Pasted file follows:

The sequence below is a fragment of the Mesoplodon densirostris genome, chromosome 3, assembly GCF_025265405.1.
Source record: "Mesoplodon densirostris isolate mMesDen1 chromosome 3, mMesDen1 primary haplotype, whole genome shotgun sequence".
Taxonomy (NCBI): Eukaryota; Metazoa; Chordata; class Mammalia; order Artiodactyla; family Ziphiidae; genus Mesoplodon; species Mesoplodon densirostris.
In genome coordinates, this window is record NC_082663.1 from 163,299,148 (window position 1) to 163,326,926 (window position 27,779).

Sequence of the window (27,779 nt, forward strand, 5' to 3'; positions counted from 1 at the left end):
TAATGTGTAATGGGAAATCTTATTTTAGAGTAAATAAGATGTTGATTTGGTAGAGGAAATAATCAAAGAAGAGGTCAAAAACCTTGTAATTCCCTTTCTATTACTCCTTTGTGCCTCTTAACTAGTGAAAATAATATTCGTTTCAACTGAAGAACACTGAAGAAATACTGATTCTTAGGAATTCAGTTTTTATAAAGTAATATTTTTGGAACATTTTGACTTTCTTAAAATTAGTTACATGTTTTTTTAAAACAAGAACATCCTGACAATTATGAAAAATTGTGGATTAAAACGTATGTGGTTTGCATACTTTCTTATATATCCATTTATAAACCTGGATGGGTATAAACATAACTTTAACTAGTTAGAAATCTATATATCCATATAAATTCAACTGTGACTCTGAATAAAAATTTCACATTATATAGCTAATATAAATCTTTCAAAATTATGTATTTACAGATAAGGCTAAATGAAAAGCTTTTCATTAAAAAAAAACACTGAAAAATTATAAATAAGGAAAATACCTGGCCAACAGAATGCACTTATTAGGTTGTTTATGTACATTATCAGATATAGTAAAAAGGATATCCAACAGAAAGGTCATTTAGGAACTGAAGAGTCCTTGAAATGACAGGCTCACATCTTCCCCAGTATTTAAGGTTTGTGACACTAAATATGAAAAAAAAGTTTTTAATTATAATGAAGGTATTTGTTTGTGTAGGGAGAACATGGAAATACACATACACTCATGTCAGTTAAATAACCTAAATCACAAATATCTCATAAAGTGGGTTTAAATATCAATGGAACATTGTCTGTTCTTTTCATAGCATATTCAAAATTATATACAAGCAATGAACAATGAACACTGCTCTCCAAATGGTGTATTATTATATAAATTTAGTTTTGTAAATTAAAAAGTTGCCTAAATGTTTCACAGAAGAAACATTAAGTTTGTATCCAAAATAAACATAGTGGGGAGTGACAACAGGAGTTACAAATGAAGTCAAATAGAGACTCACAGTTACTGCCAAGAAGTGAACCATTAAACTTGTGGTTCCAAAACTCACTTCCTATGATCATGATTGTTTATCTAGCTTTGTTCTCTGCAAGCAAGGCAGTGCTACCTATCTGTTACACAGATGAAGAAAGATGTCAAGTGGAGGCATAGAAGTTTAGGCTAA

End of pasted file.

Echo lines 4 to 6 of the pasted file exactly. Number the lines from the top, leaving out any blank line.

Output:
In genome coordinates, this window is record NC_082663.1 from 163,299,148 (window position 1) to 163,326,926 (window position 27,779).

Sequence of the window (27,779 nt, forward strand, 5' to 3'; positions counted from 1 at the left end):
TAATGTGTAATGGGAAATCTTATTTTAGAGTAAATAAGATGTTGATTTGGTAGAGGAAATAATCAAAGAAGAGGTCAAAAACCTTGTAATTCCCTTTCTATTACTCCTTTGTGCCTCTTAACTAGTGAAAATAATATTCGTTTCAACTGAAGAACACTGAAGAAATACTGATTCTTAGGAATTCAGTTTTTATAAAGTAATATTTTTGGAACATTTTGACTTTCTTAAAATTAGTTACATGTTTTTTTAAAACAAGAACATCCTGACAATTATGAAAAATTGTGGATTAAAACGTATGTGGTTTGCATACTTTCTTATATATCCATTTATAAACCTGGATGGGTATAAACATAACTTTAACTAGTTAGAAATCTATATATCCATATAAATTCAACTGTGACTCTGAATAAAAATTTCACATTATATAGCTAATATAAATCTTTCAAAATTATGTATTTACAGATAAGGCTAAATGAAAAGCTTTTCATTAAAAAAAAACACTGAAAAATTATAAATAAGGAAAATACCTGGCCAACAGAATGCACTTATTAGGTTGTTTATGTACATTATCAGATATAGTAAAAAGGATATCCAACAGAAAGGTCATTTAGGAACTGAAGAGTCCTTGAAATGACAGGCTCACATCTTCCCCAGTATTTAAGGTTTGTGACACTAAATATGAAAAAAAAGTTTTTAATTATAATGAAGGTATTTGTTTGTGTAGGGAGAACATGGAAATACACATACACTCATGTCAGTTAAATAACCTAAATCACAAATATCTCATAAAGTGGGTTTAAATATCAATGGAACATTGTCTGTTCTTTTCATAGCATATTCAAAATTATATACAAGCAATGAACAATGAACACTGCTCTCCAAATGGTGTATTATTATATAAATTTAGTTTTGTAAATTAAAAAGTTGCCTAAATGTTTCACAGAAGAAACATTAAGTTTGTATCCAAAATAAACATAGTGGGGAGTGACAACAGGAGTTACAAATGAAGTCAAATAGAGACTCACAGTTACTGCCAAGAAGTGAACCATTAAACTTGTGGTTCCAAAACTCACTTCCTATGATCATGATTGTTTATCTAGCTTTGTTCTCTGCAAGCAAGGCAGTGCTACCTATCTGTTACACAGATGAAGAAAGATGTCAAGTGGAGGCATAGAAGTTTAGGCTAA